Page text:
My domestic helper left her family for 30 years to work for mine. She never got to start her own.
Soft truths to keep Singapore from stalling.
Mothership and The Birthday Collective are in collaboration to share a selection of essays from the 2018 edition of The Birthday Book.
The Birthday Book (which you can buy here) is a collection of essays about Singapore by 53 authors from various walks of life. These essays reflect on the complexity of the future roads we must take, as individuals, and as a nation.
“Willing hands, open hearts” is an essay contributed by Shaun Mathew, an aviation professional who has worked and volunteered in the arts and legal sectors.
Mathew’s essay is reproduced in full here:
By Shaun Mathew
Our domestic helper has been with our family for over 30 years.
She cooks the most delicious biryani, matenga (pumpkin) curry, and appams just as they make them in her home state of Kerala.
Could we have done more for her?
She has journeyed with us through the deaths, births and mélange of events that pepper life in any family. We are her family, especially since she never did start one of her own.
She left her hometown at a young age to seek a better future for herself and her family. In her mind that was the noblest of all endeavours, and she never entertained dreams of furthering her education or pursuing a career.
In spite of her contentment, I always wondered if our family could have done more for her.
We offered to sponsor classes for her to learn new skills, allowing her to move beyond working around the house and in the kitchen.
The disparity in treatment helpers in Singapore experience
We ask her if she’s happy; the answer is always a resounding yes. But others are not so fortunate.
Singapore’s households hum because of the sweat of the domestic workers who watch over our children, cook our meals, and tend to our aged parents.
We go about building our lives while theirs remain almost static.
Some are lucky and get to travel with their new families while leaving their families and children back in their home countries; others are paid low wages and are granted little time off, with privileges like handphones and trips home only once a year.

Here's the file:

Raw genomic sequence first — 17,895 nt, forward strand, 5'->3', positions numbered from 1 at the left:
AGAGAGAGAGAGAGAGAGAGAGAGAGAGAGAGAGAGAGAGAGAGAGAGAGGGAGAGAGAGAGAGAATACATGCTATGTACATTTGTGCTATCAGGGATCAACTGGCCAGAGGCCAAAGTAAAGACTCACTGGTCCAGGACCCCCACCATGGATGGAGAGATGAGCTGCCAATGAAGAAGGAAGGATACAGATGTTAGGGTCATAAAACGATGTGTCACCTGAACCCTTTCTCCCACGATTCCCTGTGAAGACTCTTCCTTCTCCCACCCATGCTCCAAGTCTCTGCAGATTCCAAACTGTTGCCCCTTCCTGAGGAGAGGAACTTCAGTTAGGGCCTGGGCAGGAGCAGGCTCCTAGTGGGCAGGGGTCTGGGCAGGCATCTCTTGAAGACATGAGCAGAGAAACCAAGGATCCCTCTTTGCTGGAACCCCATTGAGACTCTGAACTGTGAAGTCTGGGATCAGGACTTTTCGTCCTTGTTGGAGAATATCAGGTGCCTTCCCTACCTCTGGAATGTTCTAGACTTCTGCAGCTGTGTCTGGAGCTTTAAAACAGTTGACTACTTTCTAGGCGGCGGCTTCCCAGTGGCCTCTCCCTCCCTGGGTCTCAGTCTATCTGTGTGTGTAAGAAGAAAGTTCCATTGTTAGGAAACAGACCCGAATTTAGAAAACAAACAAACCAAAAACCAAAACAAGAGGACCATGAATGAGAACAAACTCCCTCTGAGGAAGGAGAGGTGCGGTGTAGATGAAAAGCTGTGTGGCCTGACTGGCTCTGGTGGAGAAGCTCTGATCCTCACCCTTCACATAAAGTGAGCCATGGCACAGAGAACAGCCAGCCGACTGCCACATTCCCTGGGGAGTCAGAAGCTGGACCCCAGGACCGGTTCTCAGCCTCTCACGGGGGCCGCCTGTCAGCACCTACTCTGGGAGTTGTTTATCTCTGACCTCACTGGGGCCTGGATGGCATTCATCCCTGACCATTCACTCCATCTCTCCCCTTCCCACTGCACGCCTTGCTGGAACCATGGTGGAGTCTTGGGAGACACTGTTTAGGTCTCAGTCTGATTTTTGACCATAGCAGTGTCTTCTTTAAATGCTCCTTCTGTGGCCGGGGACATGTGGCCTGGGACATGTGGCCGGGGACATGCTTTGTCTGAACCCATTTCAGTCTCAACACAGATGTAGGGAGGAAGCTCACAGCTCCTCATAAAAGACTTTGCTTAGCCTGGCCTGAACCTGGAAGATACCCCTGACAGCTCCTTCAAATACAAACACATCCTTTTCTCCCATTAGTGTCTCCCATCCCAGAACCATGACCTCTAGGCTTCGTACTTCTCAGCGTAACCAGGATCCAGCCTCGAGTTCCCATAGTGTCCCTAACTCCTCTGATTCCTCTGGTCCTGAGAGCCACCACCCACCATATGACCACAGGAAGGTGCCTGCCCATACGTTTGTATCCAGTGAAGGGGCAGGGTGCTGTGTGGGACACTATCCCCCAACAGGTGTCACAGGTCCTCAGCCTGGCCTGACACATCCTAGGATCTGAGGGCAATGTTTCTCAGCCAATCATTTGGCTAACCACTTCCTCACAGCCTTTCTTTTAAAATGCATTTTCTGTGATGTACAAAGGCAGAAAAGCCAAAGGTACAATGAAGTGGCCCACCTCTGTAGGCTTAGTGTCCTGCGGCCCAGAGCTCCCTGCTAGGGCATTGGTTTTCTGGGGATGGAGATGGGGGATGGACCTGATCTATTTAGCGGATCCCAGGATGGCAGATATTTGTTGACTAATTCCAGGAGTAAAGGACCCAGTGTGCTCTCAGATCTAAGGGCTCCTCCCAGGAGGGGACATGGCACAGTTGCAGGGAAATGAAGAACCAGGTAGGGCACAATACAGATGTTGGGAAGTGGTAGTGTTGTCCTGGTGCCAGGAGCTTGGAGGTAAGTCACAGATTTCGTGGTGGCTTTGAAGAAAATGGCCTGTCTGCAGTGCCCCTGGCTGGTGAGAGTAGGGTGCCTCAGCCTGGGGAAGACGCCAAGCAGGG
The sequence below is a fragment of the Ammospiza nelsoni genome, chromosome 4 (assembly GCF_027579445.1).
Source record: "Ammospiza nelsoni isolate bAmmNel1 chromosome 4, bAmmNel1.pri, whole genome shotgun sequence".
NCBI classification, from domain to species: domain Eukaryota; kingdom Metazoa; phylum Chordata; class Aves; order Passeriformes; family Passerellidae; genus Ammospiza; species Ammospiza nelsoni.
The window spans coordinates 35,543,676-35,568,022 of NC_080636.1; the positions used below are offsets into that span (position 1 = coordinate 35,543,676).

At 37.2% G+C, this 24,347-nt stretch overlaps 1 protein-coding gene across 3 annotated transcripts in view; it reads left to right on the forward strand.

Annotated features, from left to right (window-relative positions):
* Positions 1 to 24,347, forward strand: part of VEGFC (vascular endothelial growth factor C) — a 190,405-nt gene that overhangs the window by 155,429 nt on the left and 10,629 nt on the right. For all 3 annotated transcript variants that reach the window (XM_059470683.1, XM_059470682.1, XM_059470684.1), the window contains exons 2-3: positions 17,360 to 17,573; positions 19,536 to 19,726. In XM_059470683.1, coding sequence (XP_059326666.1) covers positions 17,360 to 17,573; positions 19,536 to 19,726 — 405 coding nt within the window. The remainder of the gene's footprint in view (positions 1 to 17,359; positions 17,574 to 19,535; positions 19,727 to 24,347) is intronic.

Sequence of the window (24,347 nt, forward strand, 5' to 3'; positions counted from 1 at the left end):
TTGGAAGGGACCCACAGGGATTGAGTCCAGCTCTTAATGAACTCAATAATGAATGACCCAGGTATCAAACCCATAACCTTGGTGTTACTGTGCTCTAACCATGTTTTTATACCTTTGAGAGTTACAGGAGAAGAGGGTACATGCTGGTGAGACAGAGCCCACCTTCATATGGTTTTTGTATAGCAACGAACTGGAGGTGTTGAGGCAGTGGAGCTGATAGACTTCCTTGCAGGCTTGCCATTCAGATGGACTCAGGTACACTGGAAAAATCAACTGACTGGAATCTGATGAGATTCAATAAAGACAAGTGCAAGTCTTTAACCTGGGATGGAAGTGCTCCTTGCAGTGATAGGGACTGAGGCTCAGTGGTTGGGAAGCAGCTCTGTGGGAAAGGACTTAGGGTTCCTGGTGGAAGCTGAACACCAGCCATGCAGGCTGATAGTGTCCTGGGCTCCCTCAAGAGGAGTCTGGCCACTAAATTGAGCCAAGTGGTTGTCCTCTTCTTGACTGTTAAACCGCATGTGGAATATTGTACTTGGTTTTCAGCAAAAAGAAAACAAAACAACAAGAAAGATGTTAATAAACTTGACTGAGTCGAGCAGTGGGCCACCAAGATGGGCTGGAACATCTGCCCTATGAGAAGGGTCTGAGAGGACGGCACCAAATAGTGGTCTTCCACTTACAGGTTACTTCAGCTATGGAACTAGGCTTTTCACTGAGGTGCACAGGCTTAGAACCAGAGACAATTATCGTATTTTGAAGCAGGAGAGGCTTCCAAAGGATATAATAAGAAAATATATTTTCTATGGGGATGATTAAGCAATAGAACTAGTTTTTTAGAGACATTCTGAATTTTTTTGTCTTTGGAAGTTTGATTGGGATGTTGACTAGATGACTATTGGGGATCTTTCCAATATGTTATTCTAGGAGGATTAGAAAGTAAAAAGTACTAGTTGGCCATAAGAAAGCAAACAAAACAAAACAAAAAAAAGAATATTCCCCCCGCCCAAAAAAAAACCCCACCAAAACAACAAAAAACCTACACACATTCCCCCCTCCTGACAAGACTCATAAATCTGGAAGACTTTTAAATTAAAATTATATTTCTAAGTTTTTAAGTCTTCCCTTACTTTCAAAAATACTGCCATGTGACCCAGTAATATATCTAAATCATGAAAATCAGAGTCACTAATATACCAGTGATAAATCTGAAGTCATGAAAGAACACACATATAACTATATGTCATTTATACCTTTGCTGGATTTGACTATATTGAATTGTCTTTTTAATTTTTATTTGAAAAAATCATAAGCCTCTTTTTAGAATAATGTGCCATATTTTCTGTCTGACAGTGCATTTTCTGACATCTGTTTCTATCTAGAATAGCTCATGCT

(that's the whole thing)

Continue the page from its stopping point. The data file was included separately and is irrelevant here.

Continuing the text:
Many are referred to as “maids”, a term which barely masks the servile nature of their circumstances.
A different “class” of guests in Singapore
The privileges of life that we have come to expect as normal don’t seem to apply to the almost 600,000 foreign domestic workers and construction workers in Singapore.
Not all of Singapore is as openly accessible to them either; our helper feels uneasy whenever she does come out for meals with us as she is usually the only helper around who’s not actively tending to young children or the elderly.
There are furtive glances first at her, then at us as the people around us register her presence.
It is easy to see how enclaves like Geylang and Little India have become the de facto community spaces for these “classes” of foreign guests as they search for places where they can be accepted and enjoy the company of their friends.
Even the heartlands, where so many of these workers live save for their occasional days off, are not theirs to savour.
Leaving an impact on the family
Our helper, who is in her early 60s, will be returning to India next year (2019) as her work permit can no longer be renewed.
She’s in good health and desires to stay, but unfortunately we will have to say our goodbyes.
Her legacy isn’t one of towering achievements or grand projects, but having cared for no less than two aged grandparents, an aunt stricken with cancer, six children, the countless guests who have visited, and eight dogs.
In her place, another helper will be welcomed into our home and we will do all we can to love and care for her as a member of our family.
We will, over time, discover her dreams, understand her worries, and become friends. She will also eventually move on home, but it is my desire that she will do so equipped and empowered to serve her own family.
Rediscovering what it means to build family & country
The day may come when we can no longer afford to have such workers to do the jobs that we currently shun.
In many countries, this is already a reality and we will need to rediscover what it means for Singaporeans to look after and build their own families and country.
For now, our paths cross for a little while and it is my dream that we can build closer relationships with and come to treasure the oftentimes faceless and nameless helpers and workers in our midst.
If the Singapore story is one of hope and possibilities, then everyone has a part in creating this not just for themselves, but for all who pass through our thriving island on their journey of journeys.
If you happen to be in the education space and think this essay may be suitable as a resource (e.g. for English Language, General Paper or Social Studies lessons), The Birthday Collective has a new initiative, “The Birthday Workbook”, that includes discussion questions and learning activities based on The Birthday Book essays. You can sign up for its newsletter at bit.ly/TBBeduresource.
Top photo by Fasiha Nazren.